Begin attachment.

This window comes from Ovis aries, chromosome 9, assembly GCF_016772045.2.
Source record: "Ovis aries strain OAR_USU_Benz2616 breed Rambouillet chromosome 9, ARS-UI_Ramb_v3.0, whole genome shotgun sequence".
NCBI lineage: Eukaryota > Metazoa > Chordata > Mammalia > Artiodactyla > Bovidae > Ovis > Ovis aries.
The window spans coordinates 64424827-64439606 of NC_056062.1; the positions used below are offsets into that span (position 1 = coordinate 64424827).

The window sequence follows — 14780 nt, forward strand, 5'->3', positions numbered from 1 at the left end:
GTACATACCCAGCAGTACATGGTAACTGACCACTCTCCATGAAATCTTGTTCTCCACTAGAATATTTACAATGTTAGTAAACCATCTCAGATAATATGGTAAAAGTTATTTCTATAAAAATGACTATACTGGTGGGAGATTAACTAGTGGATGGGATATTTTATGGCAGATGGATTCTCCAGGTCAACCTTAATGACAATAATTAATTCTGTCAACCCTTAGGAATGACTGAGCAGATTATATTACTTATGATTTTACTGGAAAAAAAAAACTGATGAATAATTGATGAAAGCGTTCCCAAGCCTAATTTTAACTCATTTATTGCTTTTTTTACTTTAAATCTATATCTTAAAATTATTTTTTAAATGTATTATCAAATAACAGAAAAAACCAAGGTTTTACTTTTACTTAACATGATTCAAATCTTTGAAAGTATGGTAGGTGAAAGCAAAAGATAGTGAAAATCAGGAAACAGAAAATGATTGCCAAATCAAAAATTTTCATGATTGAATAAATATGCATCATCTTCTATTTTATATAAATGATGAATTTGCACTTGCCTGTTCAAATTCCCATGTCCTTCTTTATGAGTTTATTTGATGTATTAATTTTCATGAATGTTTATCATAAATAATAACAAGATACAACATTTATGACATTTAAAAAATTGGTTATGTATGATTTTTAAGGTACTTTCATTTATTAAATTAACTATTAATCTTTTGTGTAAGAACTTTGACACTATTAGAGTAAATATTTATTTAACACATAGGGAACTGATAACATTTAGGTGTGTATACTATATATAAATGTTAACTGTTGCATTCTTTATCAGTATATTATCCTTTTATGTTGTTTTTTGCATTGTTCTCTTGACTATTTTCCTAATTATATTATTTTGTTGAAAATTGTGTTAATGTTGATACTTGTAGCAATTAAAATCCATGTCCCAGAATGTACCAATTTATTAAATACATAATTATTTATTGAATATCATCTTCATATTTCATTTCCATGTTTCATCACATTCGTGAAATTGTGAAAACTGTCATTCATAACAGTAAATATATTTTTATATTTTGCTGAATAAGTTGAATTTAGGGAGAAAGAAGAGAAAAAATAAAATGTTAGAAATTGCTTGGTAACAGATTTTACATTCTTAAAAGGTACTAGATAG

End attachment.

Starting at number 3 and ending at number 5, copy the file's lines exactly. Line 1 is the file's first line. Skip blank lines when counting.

NCBI lineage: Eukaryota > Metazoa > Chordata > Mammalia > Artiodactyla > Bovidae > Ovis > Ovis aries.
The window spans coordinates 64424827-64439606 of NC_056062.1; the positions used below are offsets into that span (position 1 = coordinate 64424827).

The window sequence follows — 14780 nt, forward strand, 5'->3', positions numbered from 1 at the left end: